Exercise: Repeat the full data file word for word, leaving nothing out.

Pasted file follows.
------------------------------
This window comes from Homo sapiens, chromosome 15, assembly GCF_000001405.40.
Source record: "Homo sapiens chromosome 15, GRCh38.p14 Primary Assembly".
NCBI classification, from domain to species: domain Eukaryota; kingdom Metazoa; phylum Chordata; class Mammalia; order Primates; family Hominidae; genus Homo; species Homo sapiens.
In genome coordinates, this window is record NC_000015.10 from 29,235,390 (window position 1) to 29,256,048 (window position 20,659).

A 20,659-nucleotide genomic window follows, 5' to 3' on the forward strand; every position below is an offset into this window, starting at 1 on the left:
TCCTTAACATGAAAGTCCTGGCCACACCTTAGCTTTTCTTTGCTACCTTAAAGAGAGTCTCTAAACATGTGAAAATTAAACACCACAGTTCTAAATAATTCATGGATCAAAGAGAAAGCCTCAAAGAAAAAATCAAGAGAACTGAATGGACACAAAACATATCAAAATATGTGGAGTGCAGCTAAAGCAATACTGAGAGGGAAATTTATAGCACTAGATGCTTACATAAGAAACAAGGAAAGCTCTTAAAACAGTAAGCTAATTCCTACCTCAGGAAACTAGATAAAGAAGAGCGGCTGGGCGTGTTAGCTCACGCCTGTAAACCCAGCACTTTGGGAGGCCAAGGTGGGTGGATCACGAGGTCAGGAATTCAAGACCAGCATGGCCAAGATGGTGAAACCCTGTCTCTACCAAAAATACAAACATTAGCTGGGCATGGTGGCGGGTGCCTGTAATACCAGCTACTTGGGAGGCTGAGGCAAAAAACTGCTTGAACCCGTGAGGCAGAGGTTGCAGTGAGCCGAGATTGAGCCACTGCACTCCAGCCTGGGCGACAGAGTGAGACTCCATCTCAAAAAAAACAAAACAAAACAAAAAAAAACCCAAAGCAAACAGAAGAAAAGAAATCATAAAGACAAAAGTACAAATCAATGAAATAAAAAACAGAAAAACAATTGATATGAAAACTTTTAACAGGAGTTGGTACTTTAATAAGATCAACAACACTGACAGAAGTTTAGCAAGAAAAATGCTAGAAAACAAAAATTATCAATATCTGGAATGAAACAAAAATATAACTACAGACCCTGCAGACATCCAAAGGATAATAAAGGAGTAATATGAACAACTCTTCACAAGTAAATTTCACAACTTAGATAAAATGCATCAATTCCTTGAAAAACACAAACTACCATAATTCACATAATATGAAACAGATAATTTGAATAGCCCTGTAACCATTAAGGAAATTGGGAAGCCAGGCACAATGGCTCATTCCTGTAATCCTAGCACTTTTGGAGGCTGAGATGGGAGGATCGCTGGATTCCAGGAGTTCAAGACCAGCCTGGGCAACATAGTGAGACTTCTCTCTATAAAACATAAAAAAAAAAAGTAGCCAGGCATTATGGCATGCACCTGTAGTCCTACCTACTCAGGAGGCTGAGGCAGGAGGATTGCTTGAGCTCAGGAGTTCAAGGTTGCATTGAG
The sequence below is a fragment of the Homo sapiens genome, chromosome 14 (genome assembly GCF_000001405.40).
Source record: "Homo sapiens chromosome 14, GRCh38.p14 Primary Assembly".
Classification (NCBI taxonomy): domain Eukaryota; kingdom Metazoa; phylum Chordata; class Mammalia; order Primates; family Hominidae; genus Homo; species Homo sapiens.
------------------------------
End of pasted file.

This window comes from Homo sapiens, chromosome 15, assembly GCF_000001405.40.
Source record: "Homo sapiens chromosome 15, GRCh38.p14 Primary Assembly".
NCBI classification, from domain to species: domain Eukaryota; kingdom Metazoa; phylum Chordata; class Mammalia; order Primates; family Hominidae; genus Homo; species Homo sapiens.
In genome coordinates, this window is record NC_000015.10 from 29,235,390 (window position 1) to 29,256,048 (window position 20,659).

A 20,659-nucleotide genomic window follows, 5' to 3' on the forward strand; every position below is an offset into this window, starting at 1 on the left:
TCCTTAACATGAAAGTCCTGGCCACACCTTAGCTTTTCTTTGCTACCTTAAAGAGAGTCTCTAAACATGTGAAAATTAAACACCACAGTTCTAAATAATTCATGGATCAAAGAGAAAGCCTCAAAGAAAAAATCAAGAGAACTGAATGGACACAAAACATATCAAAATATGTGGAGTGCAGCTAAAGCAATACTGAGAGGGAAATTTATAGCACTAGATGCTTACATAAGAAACAAGGAAAGCTCTTAAAACAGTAAGCTAATTCCTACCTCAGGAAACTAGATAAAGAAGAGCGGCTGGGCGTGTTAGCTCACGCCTGTAAACCCAGCACTTTGGGAGGCCAAGGTGGGTGGATCACGAGGTCAGGAATTCAAGACCAGCATGGCCAAGATGGTGAAACCCTGTCTCTACCAAAAATACAAACATTAGCTGGGCATGGTGGCGGGTGCCTGTAATACCAGCTACTTGGGAGGCTGAGGCAAAAAACTGCTTGAACCCGTGAGGCAGAGGTTGCAGTGAGCCGAGATTGAGCCACTGCACTCCAGCCTGGGCGACAGAGTGAGACTCCATCTCAAAAAAAACAAAACAAAACAAAAAAAAACCCAAAGCAAACAGAAGAAAAGAAATCATAAAGACAAAAGTACAAATCAATGAAATAAAAAACAGAAAAACAATTGATATGAAAACTTTTAACAGGAGTTGGTACTTTAATAAGATCAACAACACTGACAGAAGTTTAGCAAGAAAAATGCTAGAAAACAAAAATTATCAATATCTGGAATGAAACAAAAATATAACTACAGACCCTGCAGACATCCAAAGGATAATAAAGGAGTAATATGAACAACTCTTCACAAGTAAATTTCACAACTTAGATAAAATGCATCAATTCCTTGAAAAACACAAACTACCATAATTCACATAATATGAAACAGATAATTTGAATAGCCCTGTAACCATTAAGGAAATTGGGAAGCCAGGCACAATGGCTCATTCCTGTAATCCTAGCACTTTTGGAGGCTGAGATGGGAGGATCGCTGGATTCCAGGAGTTCAAGACCAGCCTGGGCAACATAGTGAGACTTCTCTCTATAAAACATAAAAAAAAAAAGTAGCCAGGCATTATGGCATGCACCTGTAGTCCTACCTACTCAGGAGGCTGAGGCAGGAGGATTGCTTGAGCTCAGGAGTTCAAGGTTGCATTGAG
The sequence below is a fragment of the Homo sapiens genome, chromosome 14 (genome assembly GCF_000001405.40).
Source record: "Homo sapiens chromosome 14, GRCh38.p14 Primary Assembly".
Classification (NCBI taxonomy): domain Eukaryota; kingdom Metazoa; phylum Chordata; class Mammalia; order Primates; family Hominidae; genus Homo; species Homo sapiens.